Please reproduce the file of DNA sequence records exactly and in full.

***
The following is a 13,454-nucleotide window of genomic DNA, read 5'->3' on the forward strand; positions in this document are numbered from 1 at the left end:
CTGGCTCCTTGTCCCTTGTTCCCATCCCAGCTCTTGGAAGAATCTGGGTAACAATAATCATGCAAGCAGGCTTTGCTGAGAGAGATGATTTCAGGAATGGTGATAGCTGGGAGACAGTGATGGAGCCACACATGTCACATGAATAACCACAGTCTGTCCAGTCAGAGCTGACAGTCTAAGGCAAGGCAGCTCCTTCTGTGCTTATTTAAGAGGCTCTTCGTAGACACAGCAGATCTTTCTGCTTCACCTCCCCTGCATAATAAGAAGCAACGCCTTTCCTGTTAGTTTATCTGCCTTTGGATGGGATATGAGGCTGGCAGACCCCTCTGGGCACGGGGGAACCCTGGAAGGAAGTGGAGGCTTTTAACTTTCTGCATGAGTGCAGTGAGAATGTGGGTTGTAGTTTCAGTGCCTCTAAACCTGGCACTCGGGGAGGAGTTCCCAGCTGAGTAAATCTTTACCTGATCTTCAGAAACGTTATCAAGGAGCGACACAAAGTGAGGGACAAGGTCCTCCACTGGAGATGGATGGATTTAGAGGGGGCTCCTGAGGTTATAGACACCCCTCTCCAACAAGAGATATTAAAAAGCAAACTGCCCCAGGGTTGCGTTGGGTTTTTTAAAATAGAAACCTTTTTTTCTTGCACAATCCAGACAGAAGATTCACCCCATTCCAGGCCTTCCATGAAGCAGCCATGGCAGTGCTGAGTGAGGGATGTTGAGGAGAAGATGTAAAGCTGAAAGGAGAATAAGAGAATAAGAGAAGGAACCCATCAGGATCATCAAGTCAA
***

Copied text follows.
The following is a 13,454-nucleotide window of genomic DNA, read 5'->3' on the forward strand; positions in this document are numbered from 1 at the left end:
CTGGCTCCTTGTCCCTTGTTCCCATCCCAGCTCTTGGAAGAATCTGGGTAACAATAATCATGCAAGCAGGCTTTGCTGAGAGAGATGATTTCAGGAATGGTGATAGCTGGGAGACAGTGATGGAGCCACACATGTCACATGAATAACCACAGTCTGTCCAGTCAGAGCTGACAGTCTAAGGCAAGGCAGCTCCTTCTGTGCTTATTTAAGAGGCTCTTCGTAGACACAGCAGATCTTTCTGCTTCACCTCCCCTGCATAATAAGAAGCAACGCCTTTCCTGTTAGTTTATCTGCCTTTGGATGGGATATGAGGCTGGCAGACCCCTCTGGGCACGGGGGAACCCTGGAAGGAAGTGGAGGCTTTTAACTTTCTGCATGAGTGCAGTGAGAATGTGGGTTGTAGTTTCAGTGCCTCTAAACCTGGCACTCGGGGAGGAGTTCCCAGCTGAGTAAATCTTTACCTGATCTTCAGAAACGTTATCAAGGAGCGACACAAAGTGAGGGACAAGGTCCTCCACTGGAGATGGATGGATTTAGAGGGGGCTCCTGAGGTTATAGACACCCCTCTCCAACAAGAGATATTAAAAAGCAAACTGCCCCAGGGTTGCGTTGGGTTTTTTAAAATAGAAACCTTTTTTTCTTGCACAATCCAGACAGAAGATTCACCCCATTCCAGGCCTTCCATGAAGCAGCCATGGCAGTGCTGAGTGAGGGATGTTGAGGAGAAGATGTAAAGCTGAAAGGAGAATAAGAGAATAAGAGAAGGAACCCATCAGGATCATCAAGTCAA